Ricky Jay has an op-ed in today's NYT on the Susan Boyle phenomenon. It's interesting - there may not be many people alive who know more about the history of freak shows and public oddities than Jay - but it's really just an excuse to point you towards Mark Singer's terrific New Yorker profile of Jay. It begins:
The playwright David Mamet and the theatre director Gregory Mosher Taffirm that some years ago, late one night in the bar ofthe Ritz-Carlton Hotel in Chicago, this happened:
Ricky Jay, who is perhaps the most gifted sleight-of-hand artist alive, was per- forming magic with a deck of cards. Also present was a friend of Mamet and Mosher's named Christ Nogulich, the director of food and beverage at the hotel. After twenty minutes of disbelief-suspending manipulations, Jay spread the deck face up on the bar counter and asked Nogulich to concentrate on a specific card but not to reveal it. Jay then assembled the deck face down, shuf- fled, cut it into two piles, and asked Nogulich to point to one of the piles and name his card.
"Three of clubs," Nogulich said, and he was then instructed to turn over the top card.
He turned over the three of clubs.
Mosher, in what could be interpreted as a passive-aggressive act, quietly an- nounced, "Ricky, you know, I also concentrated on a card."
After an interval of silence, Jay said, "That's interesting, Gregory, but I only do this for one person at a time."
Mosher persisted: "Well, Ricky, I really was thinking of a card."
Jay paused, frowned, stared at Mosher, and said, "This is a distinct change of procedure." A longer pause. "All right - what was the card?"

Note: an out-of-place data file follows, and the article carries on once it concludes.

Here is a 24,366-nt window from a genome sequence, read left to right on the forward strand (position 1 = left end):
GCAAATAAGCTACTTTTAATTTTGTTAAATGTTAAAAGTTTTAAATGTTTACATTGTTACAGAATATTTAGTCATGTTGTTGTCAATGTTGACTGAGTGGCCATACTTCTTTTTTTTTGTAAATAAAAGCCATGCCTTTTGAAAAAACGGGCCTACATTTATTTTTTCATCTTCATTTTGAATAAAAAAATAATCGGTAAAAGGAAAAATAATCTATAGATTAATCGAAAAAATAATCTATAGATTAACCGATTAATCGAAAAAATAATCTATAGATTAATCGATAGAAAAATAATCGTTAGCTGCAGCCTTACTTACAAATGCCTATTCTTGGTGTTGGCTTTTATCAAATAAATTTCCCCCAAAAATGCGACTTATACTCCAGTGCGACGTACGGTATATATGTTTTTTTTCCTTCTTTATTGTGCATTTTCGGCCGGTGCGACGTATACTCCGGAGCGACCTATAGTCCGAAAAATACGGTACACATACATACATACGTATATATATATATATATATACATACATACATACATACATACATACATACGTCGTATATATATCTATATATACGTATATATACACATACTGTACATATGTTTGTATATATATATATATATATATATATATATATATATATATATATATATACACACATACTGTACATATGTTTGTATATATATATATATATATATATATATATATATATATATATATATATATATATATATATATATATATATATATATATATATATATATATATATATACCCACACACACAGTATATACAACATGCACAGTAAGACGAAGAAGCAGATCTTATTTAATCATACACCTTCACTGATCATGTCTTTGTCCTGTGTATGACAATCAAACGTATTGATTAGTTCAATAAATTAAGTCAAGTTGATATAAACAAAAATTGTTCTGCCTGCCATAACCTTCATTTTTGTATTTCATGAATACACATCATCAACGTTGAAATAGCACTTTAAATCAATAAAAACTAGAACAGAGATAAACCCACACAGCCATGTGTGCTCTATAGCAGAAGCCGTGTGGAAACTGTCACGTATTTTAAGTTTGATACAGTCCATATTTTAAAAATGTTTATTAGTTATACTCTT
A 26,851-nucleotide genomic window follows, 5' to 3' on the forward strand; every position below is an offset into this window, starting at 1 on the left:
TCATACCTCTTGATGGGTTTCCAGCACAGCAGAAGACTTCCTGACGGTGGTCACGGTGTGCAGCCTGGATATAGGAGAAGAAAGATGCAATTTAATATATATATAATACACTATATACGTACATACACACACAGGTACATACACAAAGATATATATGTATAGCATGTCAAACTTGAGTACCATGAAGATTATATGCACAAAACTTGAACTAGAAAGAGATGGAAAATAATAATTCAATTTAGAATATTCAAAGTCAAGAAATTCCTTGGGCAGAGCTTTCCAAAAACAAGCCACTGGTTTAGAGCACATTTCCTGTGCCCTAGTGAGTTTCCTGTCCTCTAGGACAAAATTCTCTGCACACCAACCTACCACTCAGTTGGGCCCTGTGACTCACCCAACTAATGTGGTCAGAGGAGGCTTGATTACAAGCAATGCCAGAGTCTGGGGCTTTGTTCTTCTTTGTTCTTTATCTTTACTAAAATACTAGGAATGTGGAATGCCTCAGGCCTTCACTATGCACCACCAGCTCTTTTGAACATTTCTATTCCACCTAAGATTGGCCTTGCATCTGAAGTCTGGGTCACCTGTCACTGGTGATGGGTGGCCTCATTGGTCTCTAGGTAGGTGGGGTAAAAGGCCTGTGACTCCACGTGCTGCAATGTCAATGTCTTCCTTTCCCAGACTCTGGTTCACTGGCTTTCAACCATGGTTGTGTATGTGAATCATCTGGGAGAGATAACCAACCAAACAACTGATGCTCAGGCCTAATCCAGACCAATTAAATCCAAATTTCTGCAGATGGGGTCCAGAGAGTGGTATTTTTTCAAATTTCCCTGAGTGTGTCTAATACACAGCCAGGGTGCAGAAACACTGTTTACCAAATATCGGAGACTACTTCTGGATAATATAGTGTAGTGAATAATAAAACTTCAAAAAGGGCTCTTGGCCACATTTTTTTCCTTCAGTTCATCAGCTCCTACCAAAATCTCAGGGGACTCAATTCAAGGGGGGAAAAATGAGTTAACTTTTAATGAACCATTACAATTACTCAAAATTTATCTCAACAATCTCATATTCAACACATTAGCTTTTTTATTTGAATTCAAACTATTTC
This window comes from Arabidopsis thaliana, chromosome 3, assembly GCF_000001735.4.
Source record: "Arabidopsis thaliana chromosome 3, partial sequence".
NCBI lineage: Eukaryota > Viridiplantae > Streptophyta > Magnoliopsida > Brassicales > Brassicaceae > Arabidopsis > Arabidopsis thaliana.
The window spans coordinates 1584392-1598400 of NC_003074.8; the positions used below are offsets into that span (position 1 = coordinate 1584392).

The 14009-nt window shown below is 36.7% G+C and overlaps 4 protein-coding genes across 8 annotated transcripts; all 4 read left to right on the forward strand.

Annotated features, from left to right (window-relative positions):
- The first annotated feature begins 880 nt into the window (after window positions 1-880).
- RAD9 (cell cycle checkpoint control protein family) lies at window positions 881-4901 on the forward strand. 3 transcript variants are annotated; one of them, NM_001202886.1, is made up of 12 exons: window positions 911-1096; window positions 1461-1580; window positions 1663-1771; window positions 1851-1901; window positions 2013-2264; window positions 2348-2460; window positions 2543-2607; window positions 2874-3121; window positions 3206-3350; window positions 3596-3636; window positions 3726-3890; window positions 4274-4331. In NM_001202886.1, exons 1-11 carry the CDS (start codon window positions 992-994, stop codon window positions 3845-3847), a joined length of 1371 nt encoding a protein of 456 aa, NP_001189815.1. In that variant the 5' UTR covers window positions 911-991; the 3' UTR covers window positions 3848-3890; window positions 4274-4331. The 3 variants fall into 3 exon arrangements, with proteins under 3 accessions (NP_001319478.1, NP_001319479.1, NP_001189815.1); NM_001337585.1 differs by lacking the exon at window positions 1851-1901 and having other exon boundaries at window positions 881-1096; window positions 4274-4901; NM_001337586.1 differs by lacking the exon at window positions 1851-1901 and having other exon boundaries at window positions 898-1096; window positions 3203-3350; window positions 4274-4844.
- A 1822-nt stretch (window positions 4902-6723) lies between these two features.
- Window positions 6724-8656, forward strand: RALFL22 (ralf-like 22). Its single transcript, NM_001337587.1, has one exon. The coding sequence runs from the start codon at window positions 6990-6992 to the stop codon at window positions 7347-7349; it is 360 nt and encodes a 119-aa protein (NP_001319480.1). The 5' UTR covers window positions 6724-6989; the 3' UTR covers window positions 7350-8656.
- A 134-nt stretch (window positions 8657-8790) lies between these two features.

"Two of spades."
Jay nodded, and gestured toward the other pile, and Mosher turned over its top card.
The deuce of spades.
A small riot ensued.
Deborah Baron, a screenwriter in Los Angeles, where Jay lives, once invited him to a New Year's Eve dinner party at her home. About a dozen other people attended. Well past midnight, everyone gathered around a coffee table as Jay, at Baron's request, did closeup card magic. When he had performed several dazzling illusions and seemed ready to retire, a guest named Mort said, "Come on, Ricky. Why don't you do something truly amazing?"
Baron recalls that at that moment "the look in Ricky's eyes was, like, `Mort - you have just fucked with the wrong person.'"
Jay told Mort to name a card, any card. Mort said, "The three of hearts." After shuffling, Jay gripped the deck in the palm of his right hand and sprung it, cascading all fifty-two cards so that they travelled the length of the table and pelted an open wine bottle.
"O.K., Mort, what was your card again?"
"The three of hearts."
"Look inside the bottle."
Mort discovered, curled inside the neck, the three of hearts. The party broke up immediately. Someone (who?) once said that the most thrilling thing about watching Michael Jordan play basketball was discovering or realising that you were watching someone do something better than anyone else could do anything else in the world. Sure, that mildly overstates matters, but I suspect that the privilege of seeing Jay perform close-up magic and sleight-of-hand must occasion similar feelings of awe and wonder.